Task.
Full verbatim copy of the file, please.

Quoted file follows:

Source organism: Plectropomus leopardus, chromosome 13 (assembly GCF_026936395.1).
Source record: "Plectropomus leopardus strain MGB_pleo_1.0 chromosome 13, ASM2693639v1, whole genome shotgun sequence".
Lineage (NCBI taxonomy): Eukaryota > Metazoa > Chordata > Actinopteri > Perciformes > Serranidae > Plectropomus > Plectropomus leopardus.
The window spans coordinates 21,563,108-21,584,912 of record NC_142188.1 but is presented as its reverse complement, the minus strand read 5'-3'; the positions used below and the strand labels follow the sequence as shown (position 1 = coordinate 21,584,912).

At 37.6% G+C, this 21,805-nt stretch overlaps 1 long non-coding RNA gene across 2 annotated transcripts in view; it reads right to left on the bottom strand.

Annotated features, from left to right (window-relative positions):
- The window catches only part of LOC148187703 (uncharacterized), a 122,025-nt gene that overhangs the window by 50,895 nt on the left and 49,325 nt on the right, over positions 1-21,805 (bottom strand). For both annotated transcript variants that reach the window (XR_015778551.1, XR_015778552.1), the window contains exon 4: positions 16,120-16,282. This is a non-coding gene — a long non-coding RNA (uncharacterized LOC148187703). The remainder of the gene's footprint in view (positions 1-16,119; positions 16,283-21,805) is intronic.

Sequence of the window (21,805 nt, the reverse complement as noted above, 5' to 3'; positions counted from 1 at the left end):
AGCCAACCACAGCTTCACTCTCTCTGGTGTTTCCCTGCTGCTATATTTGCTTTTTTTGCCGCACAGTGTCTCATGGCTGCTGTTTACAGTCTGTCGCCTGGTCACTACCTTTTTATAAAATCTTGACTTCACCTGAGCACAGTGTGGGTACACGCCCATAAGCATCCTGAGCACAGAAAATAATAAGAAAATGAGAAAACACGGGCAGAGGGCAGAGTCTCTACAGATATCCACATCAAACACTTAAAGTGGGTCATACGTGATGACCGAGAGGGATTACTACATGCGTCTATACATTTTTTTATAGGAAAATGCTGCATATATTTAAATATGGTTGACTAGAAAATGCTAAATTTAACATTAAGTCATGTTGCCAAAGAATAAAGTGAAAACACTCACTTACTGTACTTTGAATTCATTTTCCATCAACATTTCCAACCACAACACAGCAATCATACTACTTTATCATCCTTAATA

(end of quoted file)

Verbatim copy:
Source organism: Plectropomus leopardus, chromosome 13 (assembly GCF_026936395.1).
Source record: "Plectropomus leopardus strain MGB_pleo_1.0 chromosome 13, ASM2693639v1, whole genome shotgun sequence".
Lineage (NCBI taxonomy): Eukaryota > Metazoa > Chordata > Actinopteri > Perciformes > Serranidae > Plectropomus > Plectropomus leopardus.
The window spans coordinates 21,563,108-21,584,912 of record NC_142188.1 but is presented as its reverse complement, the minus strand read 5'-3'; the positions used below and the strand labels follow the sequence as shown (position 1 = coordinate 21,584,912).

At 37.6% G+C, this 21,805-nt stretch overlaps 1 long non-coding RNA gene across 2 annotated transcripts in view; it reads right to left on the bottom strand.

Annotated features, from left to right (window-relative positions):
- The window catches only part of LOC148187703 (uncharacterized), a 122,025-nt gene that overhangs the window by 50,895 nt on the left and 49,325 nt on the right, over positions 1-21,805 (bottom strand). For both annotated transcript variants that reach the window (XR_015778551.1, XR_015778552.1), the window contains exon 4: positions 16,120-16,282. This is a non-coding gene — a long non-coding RNA (uncharacterized LOC148187703). The remainder of the gene's footprint in view (positions 1-16,119; positions 16,283-21,805) is intronic.

Sequence of the window (21,805 nt, the reverse complement as noted above, 5' to 3'; positions counted from 1 at the left end):
AGCCAACCACAGCTTCACTCTCTCTGGTGTTTCCCTGCTGCTATATTTGCTTTTTTTGCCGCACAGTGTCTCATGGCTGCTGTTTACAGTCTGTCGCCTGGTCACTACCTTTTTATAAAATCTTGACTTCACCTGAGCACAGTGTGGGTACACGCCCATAAGCATCCTGAGCACAGAAAATAATAAGAAAATGAGAAAACACGGGCAGAGGGCAGAGTCTCTACAGATATCCACATCAAACACTTAAAGTGGGTCATACGTGATGACCGAGAGGGATTACTACATGCGTCTATACATTTTTTTATAGGAAAATGCTGCATATATTTAAATATGGTTGACTAGAAAATGCTAAATTTAACATTAAGTCATGTTGCCAAAGAATAAAGTGAAAACACTCACTTACTGTACTTTGAATTCATTTTCCATCAACATTTCCAACCACAACACAGCAATCATACTACTTTATCATCCTTAATA